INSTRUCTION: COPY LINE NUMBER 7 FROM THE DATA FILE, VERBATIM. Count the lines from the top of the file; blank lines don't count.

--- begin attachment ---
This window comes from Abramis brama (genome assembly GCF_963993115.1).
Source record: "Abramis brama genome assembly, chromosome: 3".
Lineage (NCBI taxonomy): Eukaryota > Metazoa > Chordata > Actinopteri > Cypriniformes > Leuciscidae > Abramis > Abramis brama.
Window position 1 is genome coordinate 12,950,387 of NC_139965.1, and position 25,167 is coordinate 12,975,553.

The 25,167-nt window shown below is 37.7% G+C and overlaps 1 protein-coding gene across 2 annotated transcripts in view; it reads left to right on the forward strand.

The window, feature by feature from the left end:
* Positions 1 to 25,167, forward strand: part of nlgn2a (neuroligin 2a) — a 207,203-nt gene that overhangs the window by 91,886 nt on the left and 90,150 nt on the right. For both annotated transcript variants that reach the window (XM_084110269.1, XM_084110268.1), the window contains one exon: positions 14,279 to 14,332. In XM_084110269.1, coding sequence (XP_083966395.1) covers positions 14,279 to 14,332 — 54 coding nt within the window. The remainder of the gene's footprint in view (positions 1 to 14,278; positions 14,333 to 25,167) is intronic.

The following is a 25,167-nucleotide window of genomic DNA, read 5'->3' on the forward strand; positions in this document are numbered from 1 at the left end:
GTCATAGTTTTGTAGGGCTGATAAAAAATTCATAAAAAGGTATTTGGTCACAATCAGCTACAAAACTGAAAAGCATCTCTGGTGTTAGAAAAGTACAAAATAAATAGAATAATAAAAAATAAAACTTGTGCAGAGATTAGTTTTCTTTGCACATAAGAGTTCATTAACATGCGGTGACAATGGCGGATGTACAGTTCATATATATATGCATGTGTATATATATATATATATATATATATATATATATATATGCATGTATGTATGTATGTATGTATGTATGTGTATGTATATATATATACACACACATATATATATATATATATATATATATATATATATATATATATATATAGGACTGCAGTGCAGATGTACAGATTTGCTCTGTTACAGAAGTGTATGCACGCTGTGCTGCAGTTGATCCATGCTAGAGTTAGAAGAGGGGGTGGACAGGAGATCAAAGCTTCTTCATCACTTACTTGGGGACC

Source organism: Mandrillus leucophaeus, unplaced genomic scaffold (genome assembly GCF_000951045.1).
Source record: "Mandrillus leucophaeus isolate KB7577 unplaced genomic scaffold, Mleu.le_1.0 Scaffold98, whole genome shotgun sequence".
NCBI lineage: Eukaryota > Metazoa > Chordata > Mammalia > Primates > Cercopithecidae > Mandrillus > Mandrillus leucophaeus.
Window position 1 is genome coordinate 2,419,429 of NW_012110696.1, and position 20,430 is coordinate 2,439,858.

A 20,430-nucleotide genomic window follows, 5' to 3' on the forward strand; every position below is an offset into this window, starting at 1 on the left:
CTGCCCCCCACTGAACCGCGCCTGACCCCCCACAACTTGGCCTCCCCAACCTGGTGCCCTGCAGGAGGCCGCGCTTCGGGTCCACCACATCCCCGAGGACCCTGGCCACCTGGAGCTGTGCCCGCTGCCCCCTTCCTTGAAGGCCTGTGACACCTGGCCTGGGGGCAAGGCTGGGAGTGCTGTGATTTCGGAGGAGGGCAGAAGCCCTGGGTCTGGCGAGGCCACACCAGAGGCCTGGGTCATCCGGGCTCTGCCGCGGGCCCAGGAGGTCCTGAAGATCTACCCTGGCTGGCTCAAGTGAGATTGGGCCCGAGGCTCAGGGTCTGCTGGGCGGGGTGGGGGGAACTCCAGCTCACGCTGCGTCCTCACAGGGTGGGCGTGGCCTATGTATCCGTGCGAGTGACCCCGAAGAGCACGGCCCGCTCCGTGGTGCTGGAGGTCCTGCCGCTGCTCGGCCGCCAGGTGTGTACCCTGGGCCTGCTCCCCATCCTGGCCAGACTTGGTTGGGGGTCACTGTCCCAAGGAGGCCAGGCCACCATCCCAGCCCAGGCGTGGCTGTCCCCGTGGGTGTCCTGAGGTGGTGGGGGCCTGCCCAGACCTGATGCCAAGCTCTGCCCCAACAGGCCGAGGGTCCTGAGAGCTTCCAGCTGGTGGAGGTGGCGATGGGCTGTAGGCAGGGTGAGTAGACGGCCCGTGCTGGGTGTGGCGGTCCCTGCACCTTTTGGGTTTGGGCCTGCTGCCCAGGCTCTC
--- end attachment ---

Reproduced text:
* Positions 1 to 25,167, forward strand: part of nlgn2a (neuroligin 2a) — a 207,203-nt gene that overhangs the window by 91,886 nt on the left and 90,150 nt on the right. For both annotated transcript variants that reach the window (XM_084110269.1, XM_084110268.1), the window contains one exon: positions 14,279 to 14,332. In XM_084110269.1, coding sequence (XP_083966395.1) covers positions 14,279 to 14,332 — 54 coding nt within the window. The remainder of the gene's footprint in view (positions 1 to 14,278; positions 14,333 to 25,167) is intronic.